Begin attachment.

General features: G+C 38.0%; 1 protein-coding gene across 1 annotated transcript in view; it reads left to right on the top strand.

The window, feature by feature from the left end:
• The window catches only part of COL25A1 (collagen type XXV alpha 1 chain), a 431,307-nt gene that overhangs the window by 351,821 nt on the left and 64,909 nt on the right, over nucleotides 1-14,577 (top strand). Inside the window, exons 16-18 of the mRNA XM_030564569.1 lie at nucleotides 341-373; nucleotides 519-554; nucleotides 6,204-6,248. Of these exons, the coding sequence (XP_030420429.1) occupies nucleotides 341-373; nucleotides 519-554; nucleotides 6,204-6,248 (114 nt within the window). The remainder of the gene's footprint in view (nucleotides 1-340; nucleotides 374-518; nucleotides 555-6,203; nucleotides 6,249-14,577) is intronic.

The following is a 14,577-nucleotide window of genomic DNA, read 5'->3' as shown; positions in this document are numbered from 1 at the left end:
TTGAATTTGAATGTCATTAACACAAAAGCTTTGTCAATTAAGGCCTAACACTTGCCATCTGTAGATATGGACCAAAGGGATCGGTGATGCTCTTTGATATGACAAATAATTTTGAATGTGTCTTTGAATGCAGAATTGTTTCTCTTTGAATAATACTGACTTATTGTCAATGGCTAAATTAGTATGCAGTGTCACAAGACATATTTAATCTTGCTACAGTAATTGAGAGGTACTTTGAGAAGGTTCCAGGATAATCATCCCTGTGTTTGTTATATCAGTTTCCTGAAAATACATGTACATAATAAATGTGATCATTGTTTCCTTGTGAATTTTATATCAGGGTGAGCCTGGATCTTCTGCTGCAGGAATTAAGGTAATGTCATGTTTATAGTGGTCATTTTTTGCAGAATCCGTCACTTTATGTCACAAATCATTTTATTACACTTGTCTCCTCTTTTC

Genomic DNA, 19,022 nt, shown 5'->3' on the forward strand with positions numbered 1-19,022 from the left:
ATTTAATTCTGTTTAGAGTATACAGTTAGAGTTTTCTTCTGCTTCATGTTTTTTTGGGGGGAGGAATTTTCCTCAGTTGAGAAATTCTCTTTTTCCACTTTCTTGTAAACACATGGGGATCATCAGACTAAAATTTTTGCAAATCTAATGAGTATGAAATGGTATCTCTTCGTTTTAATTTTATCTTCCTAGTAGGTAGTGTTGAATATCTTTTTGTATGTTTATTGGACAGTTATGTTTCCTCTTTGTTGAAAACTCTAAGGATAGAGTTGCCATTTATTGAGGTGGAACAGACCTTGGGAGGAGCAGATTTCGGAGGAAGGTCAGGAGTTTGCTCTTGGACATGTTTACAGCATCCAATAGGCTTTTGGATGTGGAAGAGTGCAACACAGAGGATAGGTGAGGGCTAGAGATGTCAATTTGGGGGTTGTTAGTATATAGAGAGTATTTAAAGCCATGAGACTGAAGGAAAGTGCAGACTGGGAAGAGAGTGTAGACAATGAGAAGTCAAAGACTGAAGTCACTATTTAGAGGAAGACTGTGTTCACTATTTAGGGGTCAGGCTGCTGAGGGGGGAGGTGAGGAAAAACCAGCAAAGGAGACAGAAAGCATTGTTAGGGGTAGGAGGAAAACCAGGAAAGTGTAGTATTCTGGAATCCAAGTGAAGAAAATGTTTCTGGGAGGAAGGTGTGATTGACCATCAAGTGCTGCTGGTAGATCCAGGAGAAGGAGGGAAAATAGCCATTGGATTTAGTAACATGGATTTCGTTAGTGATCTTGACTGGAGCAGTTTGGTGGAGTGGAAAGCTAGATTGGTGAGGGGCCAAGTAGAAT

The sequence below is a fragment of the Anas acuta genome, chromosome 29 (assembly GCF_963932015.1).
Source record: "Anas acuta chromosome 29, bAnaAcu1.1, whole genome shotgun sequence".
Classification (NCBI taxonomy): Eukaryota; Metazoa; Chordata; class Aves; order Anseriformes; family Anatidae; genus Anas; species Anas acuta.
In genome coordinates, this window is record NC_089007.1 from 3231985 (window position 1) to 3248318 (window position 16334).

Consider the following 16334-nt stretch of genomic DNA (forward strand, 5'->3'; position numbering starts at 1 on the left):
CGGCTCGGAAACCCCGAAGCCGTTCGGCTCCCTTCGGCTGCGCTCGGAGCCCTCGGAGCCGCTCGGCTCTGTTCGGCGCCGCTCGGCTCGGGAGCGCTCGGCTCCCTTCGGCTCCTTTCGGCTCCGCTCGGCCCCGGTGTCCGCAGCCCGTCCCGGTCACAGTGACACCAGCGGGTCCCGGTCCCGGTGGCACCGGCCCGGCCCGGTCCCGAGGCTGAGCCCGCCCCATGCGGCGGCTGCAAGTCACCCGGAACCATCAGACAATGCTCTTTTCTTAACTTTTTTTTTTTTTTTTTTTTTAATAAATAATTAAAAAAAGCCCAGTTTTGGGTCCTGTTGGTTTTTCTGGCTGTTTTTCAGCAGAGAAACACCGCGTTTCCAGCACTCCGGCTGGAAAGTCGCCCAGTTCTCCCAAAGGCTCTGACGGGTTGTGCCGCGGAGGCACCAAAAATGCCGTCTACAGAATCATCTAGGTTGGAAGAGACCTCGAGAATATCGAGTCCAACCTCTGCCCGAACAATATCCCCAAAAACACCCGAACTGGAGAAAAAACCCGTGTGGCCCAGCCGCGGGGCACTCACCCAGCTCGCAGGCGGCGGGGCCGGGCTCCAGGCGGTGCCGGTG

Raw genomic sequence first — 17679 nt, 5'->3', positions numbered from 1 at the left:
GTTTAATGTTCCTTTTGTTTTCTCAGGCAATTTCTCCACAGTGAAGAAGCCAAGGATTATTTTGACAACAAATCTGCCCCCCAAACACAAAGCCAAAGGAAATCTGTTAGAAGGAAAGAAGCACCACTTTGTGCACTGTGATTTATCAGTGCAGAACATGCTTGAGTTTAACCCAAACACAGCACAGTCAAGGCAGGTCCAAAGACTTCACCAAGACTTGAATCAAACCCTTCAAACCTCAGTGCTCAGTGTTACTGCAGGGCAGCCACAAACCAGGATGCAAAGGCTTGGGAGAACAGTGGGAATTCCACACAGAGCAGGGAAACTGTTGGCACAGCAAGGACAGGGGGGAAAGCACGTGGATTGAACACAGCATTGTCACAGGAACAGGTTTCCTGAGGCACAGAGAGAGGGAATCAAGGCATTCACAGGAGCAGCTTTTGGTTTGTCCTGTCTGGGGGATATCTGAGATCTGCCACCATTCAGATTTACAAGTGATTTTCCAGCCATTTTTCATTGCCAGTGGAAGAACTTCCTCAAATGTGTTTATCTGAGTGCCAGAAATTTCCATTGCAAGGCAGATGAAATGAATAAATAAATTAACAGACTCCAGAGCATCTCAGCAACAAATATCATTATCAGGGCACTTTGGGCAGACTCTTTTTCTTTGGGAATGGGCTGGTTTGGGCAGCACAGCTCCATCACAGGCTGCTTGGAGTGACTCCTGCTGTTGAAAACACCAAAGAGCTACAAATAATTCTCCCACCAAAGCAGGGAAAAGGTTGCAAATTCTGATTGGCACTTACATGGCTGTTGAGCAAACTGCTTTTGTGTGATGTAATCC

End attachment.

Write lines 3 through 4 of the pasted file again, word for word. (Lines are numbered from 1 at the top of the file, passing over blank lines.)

• The window catches only part of COL25A1 (collagen type XXV alpha 1 chain), a 431,307-nt gene that overhangs the window by 351,821 nt on the left and 64,909 nt on the right, over nucleotides 1-14,577 (top strand). Inside the window, exons 16-18 of the mRNA XM_030564569.1 lie at nucleotides 341-373; nucleotides 519-554; nucleotides 6,204-6,248. Of these exons, the coding sequence (XP_030420429.1) occupies nucleotides 341-373; nucleotides 519-554; nucleotides 6,204-6,248 (114 nt within the window). The remainder of the gene's footprint in view (nucleotides 1-340; nucleotides 374-518; nucleotides 555-6,203; nucleotides 6,249-14,577) is intronic.

The following is a 14,577-nucleotide window of genomic DNA, read 5'->3' as shown; positions in this document are numbered from 1 at the left end: